Hello, my name is T.J. Carter. I am a graduate of EWU's M.A. in English Literature and Writing program. I created this Guide to help students in 271.
For books of poems, use the keyword "poetry" in your search.
If you are still looking for your poet, consider picking a motif or theme you are interested in, such as nature, love, courage, feminism, Marxism, mythology, etc.:
To help with your search, you might try using a Boolean phrase. For example,
poetry “[theme/motif]” OR poems “[theme/motif]”
If you have two themes and you only want search results where both of those themes are present, you can use this form:
poetry “[theme AND theme]”
For example, the search poetry “[feminism AND nature]” yields results with both themes, including results on ecofeminist poetry.
Once you have selected your poet, you will need to find one specific collection on which to focus. You can start by searching the EWU Catalog with:
poetry “[author’s name]”
Your search will yield results in a variety of formats. In the search sidebar, under “Format,” narrow down your query by selecting “Print Books” and/or “eBooks.”
This will limit your results somewhat, but you will still have to look at individual titles of books to determine if it is an actual collection of the author's poems, or a critique of the poet. Look for the words collected or selected in the title.
When you find a book of poems, pay attention to when the book was originally published. Ideally, you will want to find a collection that was published during the author’s lifetime, under the author’s own direction. It may take some biographical research to determine when and under what conditions a collection was published. For example, some research reveals that W.B. Yeats’s The Tower was written during his lifetime and with his supervision. In contrast W.B. Yeats’s Mythologies is a collection that was published several decades after his death.
To help support your thesis, you should consult some journal articles on your poem. The following databases contain numerous journal articles on poetry:
Here are some basic search tips that are applicable to any library database:
Searching MLA International Bibliography
MLA is the most comprehensive database for literary criticism. It indexes over 3,000 journals, as well as books, book chapters, and dissertations, back to 1923. However, it can be somewhat frustrating to search because the vast majority of the time, there is no abstract or summary of the work. You are keyword searching the title of the article/book and subject headings. (And for older articles and books, the subject headings are quite broad and not very helpful.)
Type in your search terms.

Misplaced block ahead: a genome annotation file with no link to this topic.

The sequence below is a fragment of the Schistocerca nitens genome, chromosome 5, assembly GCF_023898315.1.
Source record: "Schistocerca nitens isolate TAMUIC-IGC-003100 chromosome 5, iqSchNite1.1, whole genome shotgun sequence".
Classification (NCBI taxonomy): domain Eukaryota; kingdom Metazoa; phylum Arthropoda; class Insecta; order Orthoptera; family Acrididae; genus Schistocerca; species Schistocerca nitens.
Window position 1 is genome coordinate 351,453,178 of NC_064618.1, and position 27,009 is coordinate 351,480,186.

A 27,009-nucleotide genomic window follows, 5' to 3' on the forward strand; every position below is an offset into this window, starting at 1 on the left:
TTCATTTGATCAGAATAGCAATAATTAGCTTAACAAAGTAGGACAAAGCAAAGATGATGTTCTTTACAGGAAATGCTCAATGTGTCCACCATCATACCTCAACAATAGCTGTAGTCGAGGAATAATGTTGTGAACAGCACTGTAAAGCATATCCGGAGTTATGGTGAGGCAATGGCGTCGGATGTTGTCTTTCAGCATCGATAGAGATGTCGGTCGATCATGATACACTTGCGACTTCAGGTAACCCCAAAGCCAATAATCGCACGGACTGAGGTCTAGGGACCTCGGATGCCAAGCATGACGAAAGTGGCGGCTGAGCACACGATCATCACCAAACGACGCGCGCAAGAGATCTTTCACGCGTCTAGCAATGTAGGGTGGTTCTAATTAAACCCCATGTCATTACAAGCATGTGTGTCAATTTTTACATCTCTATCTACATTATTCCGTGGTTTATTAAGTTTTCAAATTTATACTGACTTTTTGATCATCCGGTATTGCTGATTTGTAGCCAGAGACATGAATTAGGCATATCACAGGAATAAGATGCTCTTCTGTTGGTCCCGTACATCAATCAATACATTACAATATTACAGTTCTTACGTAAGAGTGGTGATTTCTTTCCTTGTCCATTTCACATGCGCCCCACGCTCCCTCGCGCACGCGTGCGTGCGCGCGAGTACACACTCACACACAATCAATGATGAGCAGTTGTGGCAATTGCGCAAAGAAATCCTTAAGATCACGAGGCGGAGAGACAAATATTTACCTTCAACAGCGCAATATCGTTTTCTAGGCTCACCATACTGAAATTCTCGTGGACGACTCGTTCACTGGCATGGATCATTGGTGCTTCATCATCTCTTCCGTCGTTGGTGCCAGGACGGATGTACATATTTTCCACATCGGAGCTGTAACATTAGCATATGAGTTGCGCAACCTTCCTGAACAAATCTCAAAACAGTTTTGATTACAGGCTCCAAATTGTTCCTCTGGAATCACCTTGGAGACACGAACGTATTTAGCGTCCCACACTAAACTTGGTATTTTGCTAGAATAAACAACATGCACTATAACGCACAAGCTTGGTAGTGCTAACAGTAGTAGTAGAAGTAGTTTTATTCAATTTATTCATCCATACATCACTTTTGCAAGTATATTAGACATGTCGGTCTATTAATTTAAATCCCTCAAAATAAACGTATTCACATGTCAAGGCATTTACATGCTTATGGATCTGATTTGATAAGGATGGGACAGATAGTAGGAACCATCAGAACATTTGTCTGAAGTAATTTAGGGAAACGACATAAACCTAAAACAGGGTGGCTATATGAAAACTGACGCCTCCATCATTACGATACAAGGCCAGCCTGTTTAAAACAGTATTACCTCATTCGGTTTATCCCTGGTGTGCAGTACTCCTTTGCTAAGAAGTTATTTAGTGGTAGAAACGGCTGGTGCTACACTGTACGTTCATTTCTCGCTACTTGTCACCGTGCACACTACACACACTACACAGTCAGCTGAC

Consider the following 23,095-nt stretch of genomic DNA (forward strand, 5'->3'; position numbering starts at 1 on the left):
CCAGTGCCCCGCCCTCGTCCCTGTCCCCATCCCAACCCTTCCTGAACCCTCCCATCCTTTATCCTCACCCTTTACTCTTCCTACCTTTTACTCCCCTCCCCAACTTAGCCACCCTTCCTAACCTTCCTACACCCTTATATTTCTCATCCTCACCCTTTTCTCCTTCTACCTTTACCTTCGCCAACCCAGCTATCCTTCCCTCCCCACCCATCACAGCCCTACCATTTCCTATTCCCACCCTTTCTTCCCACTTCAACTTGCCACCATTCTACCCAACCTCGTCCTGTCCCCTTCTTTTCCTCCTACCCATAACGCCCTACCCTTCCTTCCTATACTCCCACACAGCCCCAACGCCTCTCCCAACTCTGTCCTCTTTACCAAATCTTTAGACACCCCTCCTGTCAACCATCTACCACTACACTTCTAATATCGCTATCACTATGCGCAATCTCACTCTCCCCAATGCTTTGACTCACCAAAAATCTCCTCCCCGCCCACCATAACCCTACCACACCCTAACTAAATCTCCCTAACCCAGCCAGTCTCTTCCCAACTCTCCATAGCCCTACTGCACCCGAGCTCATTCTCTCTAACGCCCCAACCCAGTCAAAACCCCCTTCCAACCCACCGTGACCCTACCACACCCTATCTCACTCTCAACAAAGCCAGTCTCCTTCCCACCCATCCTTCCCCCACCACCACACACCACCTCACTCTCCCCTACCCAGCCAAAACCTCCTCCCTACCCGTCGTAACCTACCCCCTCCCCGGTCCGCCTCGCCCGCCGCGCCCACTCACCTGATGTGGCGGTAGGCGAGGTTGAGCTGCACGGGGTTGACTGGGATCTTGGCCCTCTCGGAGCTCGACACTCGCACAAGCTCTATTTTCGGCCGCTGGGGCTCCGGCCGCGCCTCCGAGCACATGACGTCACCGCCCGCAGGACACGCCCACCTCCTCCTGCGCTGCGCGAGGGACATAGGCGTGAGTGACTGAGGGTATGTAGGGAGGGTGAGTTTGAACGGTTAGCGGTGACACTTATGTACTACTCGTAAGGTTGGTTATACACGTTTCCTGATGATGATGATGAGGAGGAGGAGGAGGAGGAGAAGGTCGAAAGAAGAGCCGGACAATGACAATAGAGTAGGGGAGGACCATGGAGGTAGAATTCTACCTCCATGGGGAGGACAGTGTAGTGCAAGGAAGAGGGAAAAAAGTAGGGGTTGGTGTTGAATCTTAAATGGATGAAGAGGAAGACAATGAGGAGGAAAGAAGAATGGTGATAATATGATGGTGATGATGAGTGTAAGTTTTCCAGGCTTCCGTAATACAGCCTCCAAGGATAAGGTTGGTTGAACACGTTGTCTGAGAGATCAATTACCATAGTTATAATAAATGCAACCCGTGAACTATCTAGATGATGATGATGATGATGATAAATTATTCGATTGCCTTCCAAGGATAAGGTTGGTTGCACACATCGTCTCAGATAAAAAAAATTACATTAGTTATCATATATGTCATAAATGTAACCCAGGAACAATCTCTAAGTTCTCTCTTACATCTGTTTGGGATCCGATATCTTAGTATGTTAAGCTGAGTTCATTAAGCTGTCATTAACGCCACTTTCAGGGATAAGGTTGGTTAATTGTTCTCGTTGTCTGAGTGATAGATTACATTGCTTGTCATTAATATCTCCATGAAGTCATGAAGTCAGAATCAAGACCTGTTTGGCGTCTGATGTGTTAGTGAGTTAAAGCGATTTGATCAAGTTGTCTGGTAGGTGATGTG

The database wants to help you narrow down. Note the various limiters on the left side:
Reviewing Your Results
Get more info: For more information about the article/book chapter/book, click on the hyperlinked title, or hover over the magnifying glass icon next to the title.
Re-sort the results: These results are by relevance, or which ones have our keywords the most frequently. You can change to by date if you wish.
Finding the Full Text of Articles
When you are searching in one of the library databases and the article in question isn't available full text right there, look for this icon or a hyperlink that says EWU - Check for Full Text. Click on the icon or link, and this will bring up a new window that looks similar to the one below:
Step 1: If the article is available online, it will say Fulltext available at the top. (It looks like a hyperlink, but it is a link to take you to the page you're already on.) Under View It you will see links to the databases that have the article. In the example above the article is available in JSTOR.
Step 2: If the article is not available full text, it will say Check availability. To see if we have it in print or microfilm, scroll down to Find in a Library. If we do have at least one issue of the source, it will give you the holdings record for that source (date range held, location, and call number). In this case, we have print copies of the journal from 2000-current.
Step 3: If the article is not available full text, and we do not have it in print/microfilm, go back to the View It part and click the link Request this article using Interlibrary Loan (in the middle under Can't find it? -- see image above). You will need to log in using your NetID/SSO. Verify that the fields were filled out correctly and click the red Submit Request button. Articles usually take around 3-5 days. You will be notified via your EWU email that the article is available for you to download. (Directions are in the email.)
Finding the Entire Book
MLA will also give you results found in books. Right now, the Check for Full Text button is not working properly to locate the book. Just copy/paste the title of the book into the EWU Library Catalog.
Save Relevant Articles
When you find results you would like to examine further, click the link Add to Folder. Once you are finished, click Folder View in the gold Folder has items box on the right side of the screen. You can email all the results to yourself.